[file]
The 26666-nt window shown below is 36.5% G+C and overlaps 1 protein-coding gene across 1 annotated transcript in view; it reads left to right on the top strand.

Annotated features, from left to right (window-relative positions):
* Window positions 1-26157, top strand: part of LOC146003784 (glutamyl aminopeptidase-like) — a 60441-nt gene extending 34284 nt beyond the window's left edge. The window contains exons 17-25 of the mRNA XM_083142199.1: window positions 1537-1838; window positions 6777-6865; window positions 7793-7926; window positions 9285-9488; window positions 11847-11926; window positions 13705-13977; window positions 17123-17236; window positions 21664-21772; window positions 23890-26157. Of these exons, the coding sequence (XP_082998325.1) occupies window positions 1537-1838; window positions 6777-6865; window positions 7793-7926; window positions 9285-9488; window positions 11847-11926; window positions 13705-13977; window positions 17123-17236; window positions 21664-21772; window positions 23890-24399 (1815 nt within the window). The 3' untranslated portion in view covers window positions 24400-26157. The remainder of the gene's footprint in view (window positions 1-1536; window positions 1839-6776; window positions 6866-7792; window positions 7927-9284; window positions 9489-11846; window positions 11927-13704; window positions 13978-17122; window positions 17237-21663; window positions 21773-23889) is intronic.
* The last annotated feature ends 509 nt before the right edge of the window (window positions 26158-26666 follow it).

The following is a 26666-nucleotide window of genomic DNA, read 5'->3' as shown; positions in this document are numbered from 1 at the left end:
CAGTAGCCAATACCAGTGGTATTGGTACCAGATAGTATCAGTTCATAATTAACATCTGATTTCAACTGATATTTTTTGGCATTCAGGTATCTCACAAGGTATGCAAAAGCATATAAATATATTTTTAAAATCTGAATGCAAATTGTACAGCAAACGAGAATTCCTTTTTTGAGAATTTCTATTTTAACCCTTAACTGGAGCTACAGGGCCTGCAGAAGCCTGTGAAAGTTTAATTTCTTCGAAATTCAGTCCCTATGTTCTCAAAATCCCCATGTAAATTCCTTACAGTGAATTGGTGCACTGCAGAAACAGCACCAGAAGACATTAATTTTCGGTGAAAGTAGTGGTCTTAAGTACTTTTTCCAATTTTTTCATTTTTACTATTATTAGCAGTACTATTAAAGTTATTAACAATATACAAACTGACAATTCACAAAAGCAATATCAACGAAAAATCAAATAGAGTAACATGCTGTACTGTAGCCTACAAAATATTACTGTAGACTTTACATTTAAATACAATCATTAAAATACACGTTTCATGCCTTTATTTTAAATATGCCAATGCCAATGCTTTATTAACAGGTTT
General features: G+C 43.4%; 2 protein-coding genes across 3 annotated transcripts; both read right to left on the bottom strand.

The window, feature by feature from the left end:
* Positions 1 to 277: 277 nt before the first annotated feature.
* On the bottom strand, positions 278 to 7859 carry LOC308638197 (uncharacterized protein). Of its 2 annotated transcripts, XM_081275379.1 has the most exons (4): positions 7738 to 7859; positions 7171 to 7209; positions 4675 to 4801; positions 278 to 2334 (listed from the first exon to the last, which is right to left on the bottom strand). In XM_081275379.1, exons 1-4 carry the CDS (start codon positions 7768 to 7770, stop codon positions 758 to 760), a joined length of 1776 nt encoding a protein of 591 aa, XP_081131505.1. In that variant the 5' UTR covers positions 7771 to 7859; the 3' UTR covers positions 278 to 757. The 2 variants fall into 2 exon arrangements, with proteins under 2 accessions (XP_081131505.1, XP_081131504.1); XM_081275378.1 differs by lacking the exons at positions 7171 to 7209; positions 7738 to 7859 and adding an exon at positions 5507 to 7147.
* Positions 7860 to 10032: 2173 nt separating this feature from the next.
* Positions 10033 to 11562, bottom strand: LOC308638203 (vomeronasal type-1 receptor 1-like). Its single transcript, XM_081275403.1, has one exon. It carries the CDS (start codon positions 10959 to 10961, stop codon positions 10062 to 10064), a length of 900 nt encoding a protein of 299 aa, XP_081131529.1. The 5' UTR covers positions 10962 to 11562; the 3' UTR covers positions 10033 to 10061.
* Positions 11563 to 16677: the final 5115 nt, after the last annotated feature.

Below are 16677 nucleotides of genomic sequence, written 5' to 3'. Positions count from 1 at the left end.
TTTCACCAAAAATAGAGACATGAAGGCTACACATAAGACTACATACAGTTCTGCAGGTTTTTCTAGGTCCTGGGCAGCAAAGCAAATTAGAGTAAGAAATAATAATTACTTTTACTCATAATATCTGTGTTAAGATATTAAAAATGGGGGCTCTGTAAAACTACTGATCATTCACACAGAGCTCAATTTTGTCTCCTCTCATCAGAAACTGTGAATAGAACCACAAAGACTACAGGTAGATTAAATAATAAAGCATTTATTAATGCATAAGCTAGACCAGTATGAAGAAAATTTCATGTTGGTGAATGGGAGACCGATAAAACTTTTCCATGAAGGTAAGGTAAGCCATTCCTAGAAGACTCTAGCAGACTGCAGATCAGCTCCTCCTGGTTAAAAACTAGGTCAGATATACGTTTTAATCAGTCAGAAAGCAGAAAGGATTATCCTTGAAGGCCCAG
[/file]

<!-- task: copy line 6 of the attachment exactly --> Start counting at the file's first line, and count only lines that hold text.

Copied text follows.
CAGTAGCCAATACCAGTGGTATTGGTACCAGATAGTATCAGTTCATAATTAACATCTGATTTCAACTGATATTTTTTGGCATTCAGGTATCTCACAAGGTATGCAAAAGCATATAAATATATTTTTAAAATCTGAATGCAAATTGTACAGCAAACGAGAATTCCTTTTTTGAGAATTTCTATTTTAACCCTTAACTGGAGCTACAGGGCCTGCAGAAGCCTGTGAAAGTTTAATTTCTTCGAAATTCAGTCCCTATGTTCTCAAAATCCCCATGTAAATTCCTTACAGTGAATTGGTGCACTGCAGAAACAGCACCAGAAGACATTAATTTTCGGTGAAAGTAGTGGTCTTAAGTACTTTTTCCAATTTTTTCATTTTTACTATTATTAGCAGTACTATTAAAGTTATTAACAATATACAAACTGACAATTCACAAAAGCAATATCAACGAAAAATCAAATAGAGTAACATGCTGTACTGTAGCCTACAAAATATTACTGTAGACTTTACATTTAAATACAATCATTAAAATACACGTTTCATGCCTTTATTTTAAATATGCCAATGCCAATGCTTTATTAACAGGTTT